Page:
Radio outburst of a probable microquaser MCQC J162847-4152

[vsnet-alert 7470]

In IAUC 7968, Rupen et al. (NRAO) reported that a strong (about 3-mJy) radio transient was detected by VLA on Sept. 9. The nominal position of this transient is R.A. = 16h28m47s.3, Decl. = -41o52'35" (2000.0, accuracy ~ a few arcsec), which agrees closely with the position of a probable microquaser 1RXS J162848.1-415241 = GSC 7861.1088. Urgent observations in any wavelength are highly urged.

Optical observations just before the radio outburst

Recent optical observation reports of this object ;

MCQC_J162847-4152 recent (cont'd)

  YYYYMMDD(UT)   mag  observer
  20020606.741   136  (Berto Monard)
  20020608.794   135  (Berto Monard)
  20020614.710   135  (Berto Monard)
  20020628.766   135  (Berto Monard)
  20020629.746   135  (Berto Monard)
  20020711.733   135  (Berto Monard)
  20020713.737   135  (Berto Monard)
  20020727.722   135  (Berto Monard)
  20020805.801   135  (Berto Monard)
  20020901.757   134  (Berto Monard)

Past information

The discovery of this object by Tsarevsky et al. is described in [vsnet-campaign 1058] = [vsnet-campaign-xray 78] (2001 Aug. 3) and in [vsnet-campaign-xray 100, 101] (2001 Dec. 12) as follows:

Date: Sat, 4 Aug 2001 08:47:44 +0900 (JST)
From: Taichi Kato
Subject: [vsnet-campaign 1058] (fwd) Microquasar candidate J1628-41: Call for observations

(fwd) Microquasar candidate J1628-41: Call for observations

(Comment by T. Kato): The object has the following identifications:
GSC7861.1088 162847.30 -415239.0 (2000.0) 13.14 6
USNO0450.24415462 162847.294 -415238.76 (2000.0) 10.9 15.6
162848.0 -415240 (2000.0) 1RXS_J162848.1-415241 0.119 1.00 0.60

Date: Sat, 4 Aug 2001 01:24:54 +0400 (EEST)
From: "Gregory S. Tsarevsky"
Subject: [vsnet-alert 6183] Microquasar candidate J1628-41: Call for observations

Dear colleagues,

As you know microquasars are a very rare class of the X-ray binaries (XRB) showing relativistic radio jets closely resembling misterius jets from the extragalactic quasars/AGNs. Only a half of a dozen microquasars have been discovered up-to-date from the ~300 XRBs known (see comprehensive review by Mirabel and Rodriguez in Annual Review of Astronomy and Astrophysics, vol. 37, p. 409, 1999).

In the course of systematic search for new microquasars in the whole Galactic Plane, we have found a few tens of promising objects. One of them is a relatively bright microquasar candidate J1628-41a as follows:
-1) It is a bright ROSAT source in the Galactic Plane with a hard spectrum characteristic for the X-ray binaries (XRB).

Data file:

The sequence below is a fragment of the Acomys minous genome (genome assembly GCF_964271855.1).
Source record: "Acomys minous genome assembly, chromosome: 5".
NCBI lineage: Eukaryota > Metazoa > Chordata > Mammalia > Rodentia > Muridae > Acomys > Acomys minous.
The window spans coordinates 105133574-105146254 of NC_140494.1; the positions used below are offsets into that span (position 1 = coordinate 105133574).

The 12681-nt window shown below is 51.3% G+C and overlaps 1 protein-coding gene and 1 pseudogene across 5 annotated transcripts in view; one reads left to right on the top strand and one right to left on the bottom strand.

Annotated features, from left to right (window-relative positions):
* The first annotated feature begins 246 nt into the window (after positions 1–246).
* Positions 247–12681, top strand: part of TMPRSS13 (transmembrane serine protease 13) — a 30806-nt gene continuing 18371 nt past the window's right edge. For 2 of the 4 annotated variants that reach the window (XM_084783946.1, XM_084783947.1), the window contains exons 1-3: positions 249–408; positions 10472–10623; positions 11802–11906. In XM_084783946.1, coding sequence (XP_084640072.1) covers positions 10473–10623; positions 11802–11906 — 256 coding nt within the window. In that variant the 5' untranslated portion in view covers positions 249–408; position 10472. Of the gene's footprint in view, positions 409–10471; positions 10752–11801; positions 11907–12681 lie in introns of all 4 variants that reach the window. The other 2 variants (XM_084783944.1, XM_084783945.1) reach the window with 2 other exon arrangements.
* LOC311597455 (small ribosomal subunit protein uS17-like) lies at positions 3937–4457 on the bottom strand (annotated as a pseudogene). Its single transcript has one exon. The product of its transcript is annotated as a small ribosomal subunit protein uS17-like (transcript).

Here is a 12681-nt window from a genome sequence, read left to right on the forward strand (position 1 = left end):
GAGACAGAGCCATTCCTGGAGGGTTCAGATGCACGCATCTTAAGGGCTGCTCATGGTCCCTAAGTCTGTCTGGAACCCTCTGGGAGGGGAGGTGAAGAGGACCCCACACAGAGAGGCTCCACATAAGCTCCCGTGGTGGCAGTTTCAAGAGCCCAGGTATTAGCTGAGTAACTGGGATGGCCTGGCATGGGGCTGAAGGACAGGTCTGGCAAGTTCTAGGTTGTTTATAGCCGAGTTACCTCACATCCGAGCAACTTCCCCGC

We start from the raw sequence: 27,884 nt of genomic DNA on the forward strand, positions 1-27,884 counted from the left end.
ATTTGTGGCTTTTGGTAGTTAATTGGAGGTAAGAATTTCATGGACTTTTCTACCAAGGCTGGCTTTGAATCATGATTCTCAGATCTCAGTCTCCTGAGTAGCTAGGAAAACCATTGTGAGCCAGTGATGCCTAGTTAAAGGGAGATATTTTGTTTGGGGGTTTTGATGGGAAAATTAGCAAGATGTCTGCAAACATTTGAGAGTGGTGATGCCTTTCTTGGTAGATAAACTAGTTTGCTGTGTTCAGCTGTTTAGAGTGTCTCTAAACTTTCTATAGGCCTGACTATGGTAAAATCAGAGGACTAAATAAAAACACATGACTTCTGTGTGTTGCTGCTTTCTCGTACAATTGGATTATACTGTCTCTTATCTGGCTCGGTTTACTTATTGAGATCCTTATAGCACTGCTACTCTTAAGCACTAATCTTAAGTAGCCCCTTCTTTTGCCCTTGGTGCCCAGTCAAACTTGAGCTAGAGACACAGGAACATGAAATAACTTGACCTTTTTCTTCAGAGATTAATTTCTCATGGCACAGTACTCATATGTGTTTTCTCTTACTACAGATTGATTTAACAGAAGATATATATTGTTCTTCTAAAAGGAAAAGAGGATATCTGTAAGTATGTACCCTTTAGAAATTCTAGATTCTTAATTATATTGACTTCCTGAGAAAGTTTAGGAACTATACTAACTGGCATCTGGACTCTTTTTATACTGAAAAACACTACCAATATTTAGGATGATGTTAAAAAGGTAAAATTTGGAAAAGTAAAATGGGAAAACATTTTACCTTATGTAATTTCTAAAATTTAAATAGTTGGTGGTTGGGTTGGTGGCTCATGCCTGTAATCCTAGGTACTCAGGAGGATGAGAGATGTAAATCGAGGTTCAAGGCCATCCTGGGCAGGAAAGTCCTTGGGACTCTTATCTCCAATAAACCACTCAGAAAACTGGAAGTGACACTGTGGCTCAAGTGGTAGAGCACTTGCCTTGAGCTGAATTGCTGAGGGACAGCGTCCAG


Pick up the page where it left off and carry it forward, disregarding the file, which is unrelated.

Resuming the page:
-2) It was detected by the Australia Telescope Compact Array (ATCA) as a 7 mJy flat spectrum radio source with an unresolved core and some evidence of the jet.
-3) With precision radio coordinates, it was identified with a star-like object, which has the following USNO data:

      Name       RA_2000       DEC_2000    r-o"  Bmag  Rmag   
      J1628-41a  16 28 47.267 -41 52 38.6  0.4   15.5  11.4
      (r-o" - the difference in the radio and optical positions)
Apparent color-index B-R=4.1 may suggest a possible strong source variability or/and large absorption in the source direction.

-4) Preliminary low resolution spectroscopy with the Anglo-Australian 4-m Telescope showed J1628-41a as a K5 spectrum object with a strong and variable H-alpha emission, i.e. possible low mass XRB (LMXRB).

We very much need help of the Southern VSNET community to start a multicolor photometry of our best microquasar candidate J1628-41a, to reveal its possible
- disc driven flare activity,
- eclipsing behavior with orbital period in a wide range say 0.1-20 d.

I would be happy to send a detailed description of the project to those VSNET colleagues who would like to participate in the observations requested.

Dr Elena Pavlenko from the Crimean Astroph. Observatory will report this in The Physics of Cataclismic Variables and Related Objects Conference to be held in Goetingen just next week, see

A finding chart will be send by request.

On behalf of the international team of the project A Search for New Microquasars in X-ray, Radio and Optics,

Dr Gregory S. Tsarevsky

 Australia Telescope National Facility, Sydney    ,    
 and Astro Space Centre, Moscow   	      ,--_|\